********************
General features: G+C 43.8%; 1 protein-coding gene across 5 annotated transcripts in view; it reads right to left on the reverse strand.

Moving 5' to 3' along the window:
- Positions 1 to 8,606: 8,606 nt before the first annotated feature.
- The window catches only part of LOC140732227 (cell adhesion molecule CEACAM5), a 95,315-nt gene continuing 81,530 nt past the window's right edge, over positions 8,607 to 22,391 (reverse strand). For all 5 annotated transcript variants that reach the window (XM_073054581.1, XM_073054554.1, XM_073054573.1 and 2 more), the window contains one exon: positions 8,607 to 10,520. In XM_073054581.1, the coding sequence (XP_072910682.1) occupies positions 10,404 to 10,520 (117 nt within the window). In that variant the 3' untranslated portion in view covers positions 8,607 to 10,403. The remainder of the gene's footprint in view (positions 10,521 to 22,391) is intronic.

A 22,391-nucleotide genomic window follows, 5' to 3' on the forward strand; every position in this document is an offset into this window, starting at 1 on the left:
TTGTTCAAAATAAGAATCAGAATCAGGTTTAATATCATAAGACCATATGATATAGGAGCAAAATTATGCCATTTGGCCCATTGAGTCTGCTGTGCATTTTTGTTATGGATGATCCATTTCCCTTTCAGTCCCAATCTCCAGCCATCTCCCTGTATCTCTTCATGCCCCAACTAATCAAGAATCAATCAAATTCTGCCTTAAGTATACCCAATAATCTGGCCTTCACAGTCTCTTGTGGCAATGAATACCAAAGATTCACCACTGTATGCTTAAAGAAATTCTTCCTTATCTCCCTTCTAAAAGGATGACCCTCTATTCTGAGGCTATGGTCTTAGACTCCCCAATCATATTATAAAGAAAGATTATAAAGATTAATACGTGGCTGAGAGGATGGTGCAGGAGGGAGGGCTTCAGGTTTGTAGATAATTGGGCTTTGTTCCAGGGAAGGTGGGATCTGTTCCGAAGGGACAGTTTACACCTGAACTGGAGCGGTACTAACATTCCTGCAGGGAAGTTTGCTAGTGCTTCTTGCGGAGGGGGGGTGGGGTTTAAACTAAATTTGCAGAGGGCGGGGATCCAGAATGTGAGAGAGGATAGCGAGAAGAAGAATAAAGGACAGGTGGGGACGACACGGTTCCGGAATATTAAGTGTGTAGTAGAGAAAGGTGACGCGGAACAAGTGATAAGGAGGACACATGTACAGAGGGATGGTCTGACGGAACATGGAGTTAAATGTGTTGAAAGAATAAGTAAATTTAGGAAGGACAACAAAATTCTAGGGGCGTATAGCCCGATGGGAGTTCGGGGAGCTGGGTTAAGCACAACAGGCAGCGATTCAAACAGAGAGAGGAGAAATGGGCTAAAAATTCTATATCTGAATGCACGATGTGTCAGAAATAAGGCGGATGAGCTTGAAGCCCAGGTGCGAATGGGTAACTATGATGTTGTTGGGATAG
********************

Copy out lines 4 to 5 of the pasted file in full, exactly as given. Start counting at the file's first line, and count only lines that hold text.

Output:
- The window catches only part of LOC140732227 (cell adhesion molecule CEACAM5), a 95,315-nt gene continuing 81,530 nt past the window's right edge, over positions 8,607 to 22,391 (reverse strand). For all 5 annotated transcript variants that reach the window (XM_073054581.1, XM_073054554.1, XM_073054573.1 and 2 more), the window contains one exon: positions 8,607 to 10,520. In XM_073054581.1, the coding sequence (XP_072910682.1) occupies positions 10,404 to 10,520 (117 nt within the window). In that variant the 3' untranslated portion in view covers positions 8,607 to 10,403. The remainder of the gene's footprint in view (positions 10,521 to 22,391) is intronic.

A 22,391-nucleotide genomic window follows, 5' to 3' on the forward strand; every position in this document is an offset into this window, starting at 1 on the left: